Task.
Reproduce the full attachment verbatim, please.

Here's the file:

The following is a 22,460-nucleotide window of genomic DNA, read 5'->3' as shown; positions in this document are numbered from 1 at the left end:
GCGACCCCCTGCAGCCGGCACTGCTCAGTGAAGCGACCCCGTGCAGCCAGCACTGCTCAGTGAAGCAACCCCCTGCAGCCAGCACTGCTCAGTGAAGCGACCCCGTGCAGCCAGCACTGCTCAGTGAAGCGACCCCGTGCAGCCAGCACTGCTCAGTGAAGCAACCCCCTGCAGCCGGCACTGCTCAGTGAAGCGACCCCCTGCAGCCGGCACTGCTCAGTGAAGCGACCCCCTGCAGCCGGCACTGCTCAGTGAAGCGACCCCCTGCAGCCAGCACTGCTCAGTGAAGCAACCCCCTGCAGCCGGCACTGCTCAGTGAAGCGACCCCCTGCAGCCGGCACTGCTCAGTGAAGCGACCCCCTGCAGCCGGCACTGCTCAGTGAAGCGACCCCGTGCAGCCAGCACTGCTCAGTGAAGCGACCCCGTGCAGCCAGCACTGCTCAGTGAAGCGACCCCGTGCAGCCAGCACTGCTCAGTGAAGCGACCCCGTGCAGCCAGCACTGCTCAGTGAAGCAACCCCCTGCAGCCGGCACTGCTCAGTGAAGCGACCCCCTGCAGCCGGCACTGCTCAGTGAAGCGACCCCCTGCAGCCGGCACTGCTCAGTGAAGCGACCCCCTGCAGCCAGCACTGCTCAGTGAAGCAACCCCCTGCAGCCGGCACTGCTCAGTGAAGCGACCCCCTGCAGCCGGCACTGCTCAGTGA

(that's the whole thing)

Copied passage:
The following is a 22,460-nucleotide window of genomic DNA, read 5'->3' as shown; positions in this document are numbered from 1 at the left end:
GCGACCCCCTGCAGCCGGCACTGCTCAGTGAAGCGACCCCGTGCAGCCAGCACTGCTCAGTGAAGCAACCCCCTGCAGCCAGCACTGCTCAGTGAAGCGACCCCGTGCAGCCAGCACTGCTCAGTGAAGCGACCCCGTGCAGCCAGCACTGCTCAGTGAAGCAACCCCCTGCAGCCGGCACTGCTCAGTGAAGCGACCCCCTGCAGCCGGCACTGCTCAGTGAAGCGACCCCCTGCAGCCGGCACTGCTCAGTGAAGCGACCCCCTGCAGCCAGCACTGCTCAGTGAAGCAACCCCCTGCAGCCGGCACTGCTCAGTGAAGCGACCCCCTGCAGCCGGCACTGCTCAGTGAAGCGACCCCCTGCAGCCGGCACTGCTCAGTGAAGCGACCCCGTGCAGCCAGCACTGCTCAGTGAAGCGACCCCGTGCAGCCAGCACTGCTCAGTGAAGCGACCCCGTGCAGCCAGCACTGCTCAGTGAAGCGACCCCGTGCAGCCAGCACTGCTCAGTGAAGCAACCCCCTGCAGCCGGCACTGCTCAGTGAAGCGACCCCCTGCAGCCGGCACTGCTCAGTGAAGCGACCCCCTGCAGCCGGCACTGCTCAGTGAAGCGACCCCCTGCAGCCAGCACTGCTCAGTGAAGCAACCCCCTGCAGCCGGCACTGCTCAGTGAAGCGACCCCCTGCAGCCGGCACTGCTCAGTGA